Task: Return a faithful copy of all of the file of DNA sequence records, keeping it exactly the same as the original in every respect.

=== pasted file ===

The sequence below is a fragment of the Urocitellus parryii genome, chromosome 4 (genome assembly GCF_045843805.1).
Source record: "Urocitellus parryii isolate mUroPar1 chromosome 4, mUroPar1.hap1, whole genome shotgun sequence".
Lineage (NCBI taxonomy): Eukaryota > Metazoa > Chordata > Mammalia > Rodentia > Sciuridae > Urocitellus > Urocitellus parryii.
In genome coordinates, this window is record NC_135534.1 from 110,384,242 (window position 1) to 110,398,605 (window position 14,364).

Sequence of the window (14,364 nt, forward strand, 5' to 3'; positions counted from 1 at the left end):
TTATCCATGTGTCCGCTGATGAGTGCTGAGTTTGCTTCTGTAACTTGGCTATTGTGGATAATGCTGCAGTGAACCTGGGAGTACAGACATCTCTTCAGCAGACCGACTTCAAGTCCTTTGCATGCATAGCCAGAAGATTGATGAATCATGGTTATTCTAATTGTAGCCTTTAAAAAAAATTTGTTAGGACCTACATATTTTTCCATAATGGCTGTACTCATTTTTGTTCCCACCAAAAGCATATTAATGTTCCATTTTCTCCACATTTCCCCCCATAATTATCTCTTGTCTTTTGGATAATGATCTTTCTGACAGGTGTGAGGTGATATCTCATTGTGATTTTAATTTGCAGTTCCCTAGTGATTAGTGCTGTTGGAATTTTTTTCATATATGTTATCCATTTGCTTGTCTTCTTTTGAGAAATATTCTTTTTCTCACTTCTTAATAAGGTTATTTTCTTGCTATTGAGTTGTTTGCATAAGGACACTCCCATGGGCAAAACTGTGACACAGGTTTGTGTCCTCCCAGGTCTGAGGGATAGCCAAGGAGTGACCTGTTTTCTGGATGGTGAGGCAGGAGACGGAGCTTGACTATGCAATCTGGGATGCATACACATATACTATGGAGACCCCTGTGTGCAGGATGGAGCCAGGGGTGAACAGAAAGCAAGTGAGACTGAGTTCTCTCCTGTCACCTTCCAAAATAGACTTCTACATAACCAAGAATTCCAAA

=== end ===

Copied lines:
The sequence below is a fragment of the Urocitellus parryii genome, chromosome 4 (genome assembly GCF_045843805.1).
Source record: "Urocitellus parryii isolate mUroPar1 chromosome 4, mUroPar1.hap1, whole genome shotgun sequence".
Lineage (NCBI taxonomy): Eukaryota > Metazoa > Chordata > Mammalia > Rodentia > Sciuridae > Urocitellus > Urocitellus parryii.
In genome coordinates, this window is record NC_135534.1 from 110,384,242 (window position 1) to 110,398,605 (window position 14,364).

Sequence of the window (14,364 nt, forward strand, 5' to 3'; positions counted from 1 at the left end):
TTATCCATGTGTCCGCTGATGAGTGCTGAGTTTGCTTCTGTAACTTGGCTATTGTGGATAATGCTGCAGTGAACCTGGGAGTACAGACATCTCTTCAGCAGACCGACTTCAAGTCCTTTGCATGCATAGCCAGAAGATTGATGAATCATGGTTATTCTAATTGTAGCCTTTAAAAAAAATTTGTTAGGACCTACATATTTTTCCATAATGGCTGTACTCATTTTTGTTCCCACCAAAAGCATATTAATGTTCCATTTTCTCCACATTTCCCCCCATAATTATCTCTTGTCTTTTGGATAATGATCTTTCTGACAGGTGTGAGGTGATATCTCATTGTGATTTTAATTTGCAGTTCCCTAGTGATTAGTGCTGTTGGAATTTTTTTCATATATGTTATCCATTTGCTTGTCTTCTTTTGAGAAATATTCTTTTTCTCACTTCTTAATAAGGTTATTTTCTTGCTATTGAGTTGTTTGCATAAGGACACTCCCATGGGCAAAACTGTGACACAGGTTTGTGTCCTCCCAGGTCTGAGGGATAGCCAAGGAGTGACCTGTTTTCTGGATGGTGAGGCAGGAGACGGAGCTTGACTATGCAATCTGGGATGCATACACATATACTATGGAGACCCCTGTGTGCAGGATGGAGCCAGGGGTGAACAGAAAGCAAGTGAGACTGAGTTCTCTCCTGTCACCTTCCAAAATAGACTTCTACATAACCAAGAATTCCAAA